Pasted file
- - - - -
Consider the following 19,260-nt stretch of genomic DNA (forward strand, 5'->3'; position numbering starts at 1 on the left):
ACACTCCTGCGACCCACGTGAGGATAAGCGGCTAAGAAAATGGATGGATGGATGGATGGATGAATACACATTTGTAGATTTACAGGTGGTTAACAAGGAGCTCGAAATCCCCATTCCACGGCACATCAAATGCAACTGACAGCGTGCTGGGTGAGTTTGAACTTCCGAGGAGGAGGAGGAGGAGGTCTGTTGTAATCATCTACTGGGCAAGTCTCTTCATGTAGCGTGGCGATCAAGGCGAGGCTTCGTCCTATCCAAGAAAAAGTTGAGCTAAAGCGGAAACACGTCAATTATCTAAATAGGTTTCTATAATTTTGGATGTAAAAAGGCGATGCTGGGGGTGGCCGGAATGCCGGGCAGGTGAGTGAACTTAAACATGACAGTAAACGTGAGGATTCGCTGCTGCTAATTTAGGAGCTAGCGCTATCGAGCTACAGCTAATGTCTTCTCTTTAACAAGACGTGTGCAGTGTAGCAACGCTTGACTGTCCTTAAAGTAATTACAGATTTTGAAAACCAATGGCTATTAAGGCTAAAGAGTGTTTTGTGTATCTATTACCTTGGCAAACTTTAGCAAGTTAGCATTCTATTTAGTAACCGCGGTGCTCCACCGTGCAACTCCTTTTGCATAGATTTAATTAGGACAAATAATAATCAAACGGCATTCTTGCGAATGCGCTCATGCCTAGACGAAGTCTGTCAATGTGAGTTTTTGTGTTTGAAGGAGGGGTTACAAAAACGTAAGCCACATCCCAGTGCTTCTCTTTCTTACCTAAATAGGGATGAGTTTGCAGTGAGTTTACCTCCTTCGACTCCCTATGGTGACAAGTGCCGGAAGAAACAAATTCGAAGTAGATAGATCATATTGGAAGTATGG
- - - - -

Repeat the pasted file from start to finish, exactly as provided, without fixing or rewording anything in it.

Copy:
Consider the following 19,260-nt stretch of genomic DNA (forward strand, 5'->3'; position numbering starts at 1 on the left):
ACACTCCTGCGACCCACGTGAGGATAAGCGGCTAAGAAAATGGATGGATGGATGGATGGATGAATACACATTTGTAGATTTACAGGTGGTTAACAAGGAGCTCGAAATCCCCATTCCACGGCACATCAAATGCAACTGACAGCGTGCTGGGTGAGTTTGAACTTCCGAGGAGGAGGAGGAGGAGGTCTGTTGTAATCATCTACTGGGCAAGTCTCTTCATGTAGCGTGGCGATCAAGGCGAGGCTTCGTCCTATCCAAGAAAAAGTTGAGCTAAAGCGGAAACACGTCAATTATCTAAATAGGTTTCTATAATTTTGGATGTAAAAAGGCGATGCTGGGGGTGGCCGGAATGCCGGGCAGGTGAGTGAACTTAAACATGACAGTAAACGTGAGGATTCGCTGCTGCTAATTTAGGAGCTAGCGCTATCGAGCTACAGCTAATGTCTTCTCTTTAACAAGACGTGTGCAGTGTAGCAACGCTTGACTGTCCTTAAAGTAATTACAGATTTTGAAAACCAATGGCTATTAAGGCTAAAGAGTGTTTTGTGTATCTATTACCTTGGCAAACTTTAGCAAGTTAGCATTCTATTTAGTAACCGCGGTGCTCCACCGTGCAACTCCTTTTGCATAGATTTAATTAGGACAAATAATAATCAAACGGCATTCTTGCGAATGCGCTCATGCCTAGACGAAGTCTGTCAATGTGAGTTTTTGTGTTTGAAGGAGGGGTTACAAAAACGTAAGCCACATCCCAGTGCTTCTCTTTCTTACCTAAATAGGGATGAGTTTGCAGTGAGTTTACCTCCTTCGACTCCCTATGGTGACAAGTGCCGGAAGAAACAAATTCGAAGTAGATAGATCATATTGGAAGTATGG